China’s stock market crashed 30% in the last months, and analysts are unsure whether this selloff is a temporary setback or if it spells doom for China’s economy. What the Shanghai Composite Index lost in market capitalisation over the last month is equal to 15 times Greece’s gross domestic product (GDP). (Source: Vox, July 8, 2015.)
Despite the massive selloff, China’s stock market is still up more than 85% over the last year. The market went on an epic tear from June 2014 to June 2015. Oddly enough, economic growth was lackluster during that period. So what inspired the rally?
In a word, leverage.
Can We Really Trust the Chinese Stock Market?
Until mid-2014, China had long prohibited traders from borrowing money to invest in stocks, a measure designed to curb speculation. But when the government amended those rules to allow 2-1 margin calls, it meant that investors could double their bets.
The result was a five-fold increase in the amount of margin trading, from 403 billion yuan to 2.3 trillion. During the year-long climb, Chinese regulators made several attempts to rein in the use of leverage. In January, they stopped brokers from lending to investors with less than 500,000 yuan in assets. (Source: Bloomberg, January 18, 2015.)
Investors were also able to access leverage using shadow financing. Banks would set up financial instruments known as ‘umbrella trusts’ to group a bunch of investments. The products were internally segmented into tranches that ranged from low to high risk. Banks then offered the lower risk tranches to private investors as wealth management products, or WMPs. (Source: Bloomberg, April 17, 2015.)
However, banks would buy the higher risk tranches themselves and designate a fixed return. All the residual earnings would go to private investors, effectively multiplying their profits. This became a standard way of evading the 2-1 margin cap.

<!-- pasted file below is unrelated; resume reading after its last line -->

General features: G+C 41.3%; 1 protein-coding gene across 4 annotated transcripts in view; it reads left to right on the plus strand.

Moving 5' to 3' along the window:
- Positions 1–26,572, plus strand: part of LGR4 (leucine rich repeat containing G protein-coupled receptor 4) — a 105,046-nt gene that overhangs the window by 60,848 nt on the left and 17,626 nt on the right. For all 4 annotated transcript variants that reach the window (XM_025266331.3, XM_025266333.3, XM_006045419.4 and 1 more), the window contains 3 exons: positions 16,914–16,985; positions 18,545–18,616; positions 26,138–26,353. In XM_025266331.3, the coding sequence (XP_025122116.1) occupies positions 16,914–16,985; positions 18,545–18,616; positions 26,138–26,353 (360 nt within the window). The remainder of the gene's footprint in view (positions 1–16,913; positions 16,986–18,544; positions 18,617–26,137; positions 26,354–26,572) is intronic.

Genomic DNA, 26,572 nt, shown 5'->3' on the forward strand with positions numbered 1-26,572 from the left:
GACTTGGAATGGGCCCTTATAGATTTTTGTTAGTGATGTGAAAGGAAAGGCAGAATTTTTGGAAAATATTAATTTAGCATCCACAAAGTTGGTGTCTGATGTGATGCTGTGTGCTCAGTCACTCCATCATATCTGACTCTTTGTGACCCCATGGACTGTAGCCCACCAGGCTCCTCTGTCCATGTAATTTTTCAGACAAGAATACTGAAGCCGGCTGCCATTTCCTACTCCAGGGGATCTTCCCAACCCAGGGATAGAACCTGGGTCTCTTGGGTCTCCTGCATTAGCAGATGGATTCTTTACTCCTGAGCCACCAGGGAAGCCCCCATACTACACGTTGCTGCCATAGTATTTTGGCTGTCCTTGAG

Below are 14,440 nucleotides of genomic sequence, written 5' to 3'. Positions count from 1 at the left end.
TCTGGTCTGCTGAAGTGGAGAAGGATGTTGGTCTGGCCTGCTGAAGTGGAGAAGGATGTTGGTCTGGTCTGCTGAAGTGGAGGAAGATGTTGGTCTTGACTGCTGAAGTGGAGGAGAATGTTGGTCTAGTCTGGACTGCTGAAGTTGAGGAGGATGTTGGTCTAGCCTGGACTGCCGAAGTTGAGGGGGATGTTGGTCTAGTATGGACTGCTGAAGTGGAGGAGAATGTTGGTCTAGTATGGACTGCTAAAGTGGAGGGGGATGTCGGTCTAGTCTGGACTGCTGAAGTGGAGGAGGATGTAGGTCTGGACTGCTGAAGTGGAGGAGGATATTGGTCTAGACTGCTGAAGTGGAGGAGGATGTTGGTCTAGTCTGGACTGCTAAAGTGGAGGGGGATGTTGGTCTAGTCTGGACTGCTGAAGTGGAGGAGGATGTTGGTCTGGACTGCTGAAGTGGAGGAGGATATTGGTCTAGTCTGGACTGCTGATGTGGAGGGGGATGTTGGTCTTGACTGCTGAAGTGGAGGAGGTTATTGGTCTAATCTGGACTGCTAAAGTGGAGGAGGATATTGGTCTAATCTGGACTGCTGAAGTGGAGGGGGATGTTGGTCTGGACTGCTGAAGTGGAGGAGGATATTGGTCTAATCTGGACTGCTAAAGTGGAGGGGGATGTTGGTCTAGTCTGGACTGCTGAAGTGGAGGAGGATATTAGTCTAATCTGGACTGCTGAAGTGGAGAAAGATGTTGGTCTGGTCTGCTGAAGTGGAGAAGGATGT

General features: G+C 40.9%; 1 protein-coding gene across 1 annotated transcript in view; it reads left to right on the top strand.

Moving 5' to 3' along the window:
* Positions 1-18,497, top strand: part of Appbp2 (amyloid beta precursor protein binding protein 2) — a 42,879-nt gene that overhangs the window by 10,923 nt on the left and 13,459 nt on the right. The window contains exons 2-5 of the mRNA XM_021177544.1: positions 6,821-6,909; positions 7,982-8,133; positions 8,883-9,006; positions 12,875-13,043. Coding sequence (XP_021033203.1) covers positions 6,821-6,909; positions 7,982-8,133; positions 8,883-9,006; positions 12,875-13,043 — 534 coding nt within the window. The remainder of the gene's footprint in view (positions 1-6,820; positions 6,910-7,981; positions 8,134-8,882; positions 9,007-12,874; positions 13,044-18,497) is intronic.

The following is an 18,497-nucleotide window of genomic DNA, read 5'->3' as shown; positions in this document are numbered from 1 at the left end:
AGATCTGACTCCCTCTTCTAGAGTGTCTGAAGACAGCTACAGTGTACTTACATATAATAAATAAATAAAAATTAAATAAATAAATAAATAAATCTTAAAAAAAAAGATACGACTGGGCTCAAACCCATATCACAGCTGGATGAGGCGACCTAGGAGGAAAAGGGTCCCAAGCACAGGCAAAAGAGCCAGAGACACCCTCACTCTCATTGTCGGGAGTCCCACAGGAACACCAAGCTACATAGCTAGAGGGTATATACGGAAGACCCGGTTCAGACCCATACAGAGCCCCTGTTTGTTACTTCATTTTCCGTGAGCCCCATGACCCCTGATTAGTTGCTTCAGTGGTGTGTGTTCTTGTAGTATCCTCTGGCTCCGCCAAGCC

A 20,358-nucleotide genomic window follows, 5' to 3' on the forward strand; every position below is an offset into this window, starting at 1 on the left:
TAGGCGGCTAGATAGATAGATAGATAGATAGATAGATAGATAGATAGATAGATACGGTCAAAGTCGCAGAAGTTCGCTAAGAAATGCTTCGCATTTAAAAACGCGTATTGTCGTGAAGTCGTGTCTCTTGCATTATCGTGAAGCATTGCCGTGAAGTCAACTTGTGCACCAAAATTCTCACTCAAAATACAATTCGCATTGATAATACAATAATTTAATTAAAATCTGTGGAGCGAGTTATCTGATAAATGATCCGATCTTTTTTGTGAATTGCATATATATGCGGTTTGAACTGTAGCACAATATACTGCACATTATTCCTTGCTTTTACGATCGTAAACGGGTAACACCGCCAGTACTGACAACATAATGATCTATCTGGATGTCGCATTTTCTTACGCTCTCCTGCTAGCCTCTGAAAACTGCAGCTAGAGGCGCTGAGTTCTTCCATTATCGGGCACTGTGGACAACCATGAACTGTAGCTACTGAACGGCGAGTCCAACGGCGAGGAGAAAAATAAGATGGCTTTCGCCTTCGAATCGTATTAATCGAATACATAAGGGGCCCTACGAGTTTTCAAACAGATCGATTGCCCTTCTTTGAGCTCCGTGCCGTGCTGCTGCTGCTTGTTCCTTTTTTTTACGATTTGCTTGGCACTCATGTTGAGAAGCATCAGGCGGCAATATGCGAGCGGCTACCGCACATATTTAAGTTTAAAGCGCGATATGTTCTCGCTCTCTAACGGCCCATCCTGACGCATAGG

On June 12th, the Chinese government decided it was time to fully apply the brakes. They imposed a hard cap on how much credit stock brokers could lend to investors. And I don’t mean on just one type of investor, the cap applies to the total amount of margin trading.
Anyone wanting to leverage up their investment was out of luck. Regulators also pushed banks to close off backchannel financing through WMPs. Within days of the announcement, liquidity evaporated and the markets took a nosedive. (Source: Reuters, June 12, 2015.)
Chart Courtesy of stockcharts.com
As the direction of the market flipped, so too did the government’s policy. Worried about how fast investors were leaving the market, China decided that they would rather have a credit-financed boom than a stock market crash.
They reversed their earlier cap on individual margin trading accounts and started printing money to help prop up the market. Sound familiar?
China’s experience in recent years is strikingly similar to America at the dawn of the 20th century. Industrialization and urbanization were spreading rapidly, money poured into the stock market, people got rich—and then those markets crashed. Many of these novice investors who trusted their life savings to financial markets were poor and uneducated. They were convinced not to miss out on the promise of a booming stock market, and now they have suffered terrible losses.